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ERIC Number: ED536053
Record Type: Non-Journal
Publication Date: 2011
Pages: 92
Abstractor: As Provided
Reference Count: 0
ISBN: ISBN-978-1-2670-5012-0
ISSN: N/A
Bound Cognition and Referential Uses of Language
Wulfemeyer, Julie Marie
ProQuest LLC, Ph.D. Dissertation, University of California, Los Angeles
This work is an attempt to give a unified theory in response to two questions. The first question arises in the philosophy of mind: what is the mechanism by which we think of objects in the world? The second is a question in the philosophy of language: what is the mechanism by which we speak of them? These are questions that some have treated side-by-side. My project is instead to begin with the cognitive question in isolation before turning to the linguistic one. I first propose a theory of "bound cognition" according to which our cognitive connections to objects in the world are more like our perceptual ones than commonly supposed. Bound cognition, like perception, is world-to-mind in the sense that the relation between cognizer and cognized is initiated, so to speak, by the latter; the cognition is generated by the item being thought of rather than by the mind doing the thinking. In the opening chapters, I give readings of three thinkers in whom I see roots for the idea of bound cognition: Bertrand Russell, Keith Donnellan, and Charles Chastain. In Russell, we find the cognitive notion of "acquaintance," a relation between thinker and object that is direct, non-descriptive, and for which perception provides the paradigm. Donnellan's notion of "having-in-mind" shares at least the first two of these features, and Donnellan adds to this the idea that what is in the head of a speaker is a matter to be settled by causal history. Chastain's "knowledge of" is again a direct, non-descriptive form of cognition. In the final chapter, I advance the notion of bound cognition, emphasizing that it is a relation generated when worldly items impact the minds of thinkers by way of a certain kind of information channel. The information transmitted from worldly item to mind is truth-neutral in the sense that an object can bind the mind in this way independently of whether there is any true information transmitted about the object's features. I continue to use current visual perception of individuals as the paradigm for this relation, but I claim that a number of other relations fall under the heading of bound cognition as well. We are bound not only by individuals, but also, for example, by pluralities of individuals and features of individuals. We are bound to such items as well when we remember them, imagine them, and dream of them. Similarly, we are bound not only by items we currently see before us, but also by those that do not come to us quite so directly, as when we hear Elvis on the radio, or see Cleopatra in a hieroglyphic. There are those items as well that we do not see at all in the ordinary sense of the word, but that we are still able to cognize directly, as when we think of the dinosaurs by way of their fossils. The way in which it impacts us is instrumental to the cognitive relation; information transmission is required for the mechanism of cognition to work. But the manner of impact is a way for the object to bind the thinker, not a way for the thinker to represent the object. What is critical in all of these instances of bound cognition--what "makes" them bound--is that there is a sort of cognitive footprint left by the worldly item on the mind of the one who thinks of it. In addition, I make the parallel claim that any "linguistic" hold she might come to have on an object must also be grounded in its cognitive hold on her. I claim in particular that bound cognition is the key to linguistic reference; all linguistic reference is reference back to something to which a thinker is antecedently bound. I attempt to give a unified theory of cognition and language according to which one cannot refer to what one is not cognitively bound to, no matter what linguistic item he uses. And yet, on this view, one can refer to an object he is cognitively bound to regardless of the linguistic item he uses. The central claim here is that what, if anything, an individual is speaking of is a matter of what, if anything, she is thinking of. Late in the chapter, I address anticipated worries about abstract and empty cases--that is, cases where it seems we think of things from which we could not be receiving information, things that could not impact our cognitive systems in the way required for bound cognition. (Abstract shortened by UMI.) [The dissertation citations contained here are published with the permission of ProQuest LLC. Further reproduction is prohibited without permission. Copies of dissertations may be obtained by Telephone (800) 1-800-521-0600. Web page: http://www.proquest.com/en-US/products/dissertations/individuals.shtml.]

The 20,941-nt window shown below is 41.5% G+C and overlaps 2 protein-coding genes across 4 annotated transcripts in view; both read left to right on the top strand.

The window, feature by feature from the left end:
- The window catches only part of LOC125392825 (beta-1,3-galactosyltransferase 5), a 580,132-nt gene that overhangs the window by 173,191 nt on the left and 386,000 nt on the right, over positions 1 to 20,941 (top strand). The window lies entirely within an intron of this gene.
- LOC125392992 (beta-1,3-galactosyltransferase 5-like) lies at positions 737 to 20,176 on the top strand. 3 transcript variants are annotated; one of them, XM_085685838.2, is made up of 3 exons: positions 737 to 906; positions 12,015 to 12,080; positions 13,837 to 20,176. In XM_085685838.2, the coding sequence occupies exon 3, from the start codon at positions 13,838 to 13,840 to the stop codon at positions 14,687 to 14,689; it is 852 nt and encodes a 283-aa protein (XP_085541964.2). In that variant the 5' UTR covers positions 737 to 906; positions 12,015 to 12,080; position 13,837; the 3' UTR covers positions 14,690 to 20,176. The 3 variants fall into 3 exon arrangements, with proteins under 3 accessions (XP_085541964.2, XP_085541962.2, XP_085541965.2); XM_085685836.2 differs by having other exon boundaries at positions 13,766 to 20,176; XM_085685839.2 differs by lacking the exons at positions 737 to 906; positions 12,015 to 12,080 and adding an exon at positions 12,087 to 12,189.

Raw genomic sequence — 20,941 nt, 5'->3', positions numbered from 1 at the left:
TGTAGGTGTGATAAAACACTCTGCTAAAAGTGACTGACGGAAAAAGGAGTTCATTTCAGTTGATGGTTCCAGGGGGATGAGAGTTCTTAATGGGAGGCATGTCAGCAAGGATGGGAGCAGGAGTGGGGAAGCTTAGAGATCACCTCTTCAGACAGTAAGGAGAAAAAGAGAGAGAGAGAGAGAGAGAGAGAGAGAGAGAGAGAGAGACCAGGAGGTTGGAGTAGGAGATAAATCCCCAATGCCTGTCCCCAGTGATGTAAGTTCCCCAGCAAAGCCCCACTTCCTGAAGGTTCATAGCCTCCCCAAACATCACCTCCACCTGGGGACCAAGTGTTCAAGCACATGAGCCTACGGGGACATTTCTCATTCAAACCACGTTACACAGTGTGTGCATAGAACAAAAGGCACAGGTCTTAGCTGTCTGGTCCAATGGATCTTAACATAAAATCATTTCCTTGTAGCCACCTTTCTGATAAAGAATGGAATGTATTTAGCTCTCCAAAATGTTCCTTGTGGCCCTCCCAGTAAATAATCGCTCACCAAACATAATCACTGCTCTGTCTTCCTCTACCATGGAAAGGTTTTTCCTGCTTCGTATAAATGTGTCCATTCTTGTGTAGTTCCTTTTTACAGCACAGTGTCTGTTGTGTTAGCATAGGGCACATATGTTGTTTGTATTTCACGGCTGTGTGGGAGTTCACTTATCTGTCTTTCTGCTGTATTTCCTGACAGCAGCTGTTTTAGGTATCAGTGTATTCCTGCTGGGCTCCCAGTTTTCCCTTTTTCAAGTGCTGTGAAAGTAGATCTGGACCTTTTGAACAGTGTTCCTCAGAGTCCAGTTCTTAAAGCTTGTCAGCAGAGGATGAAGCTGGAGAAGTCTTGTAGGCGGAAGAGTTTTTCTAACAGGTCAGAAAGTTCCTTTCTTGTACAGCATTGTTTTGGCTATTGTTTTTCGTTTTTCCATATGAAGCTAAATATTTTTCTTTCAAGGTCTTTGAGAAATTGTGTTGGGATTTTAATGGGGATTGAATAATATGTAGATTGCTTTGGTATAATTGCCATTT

ProQuest LLC. 789 East Eisenhower Parkway, P.O. Box 1346, Ann Arbor, MI 48106. Tel: 800-521-0600; Web site: http://www.proquest.com/en-US/products/dissertations/individuals.shtml
Publication Type: Dissertations/Theses - Doctoral Dissertations
Education Level: Higher Education
Audience: N/A
Language: English
Sponsor: N/A
Authoring Institution: N/A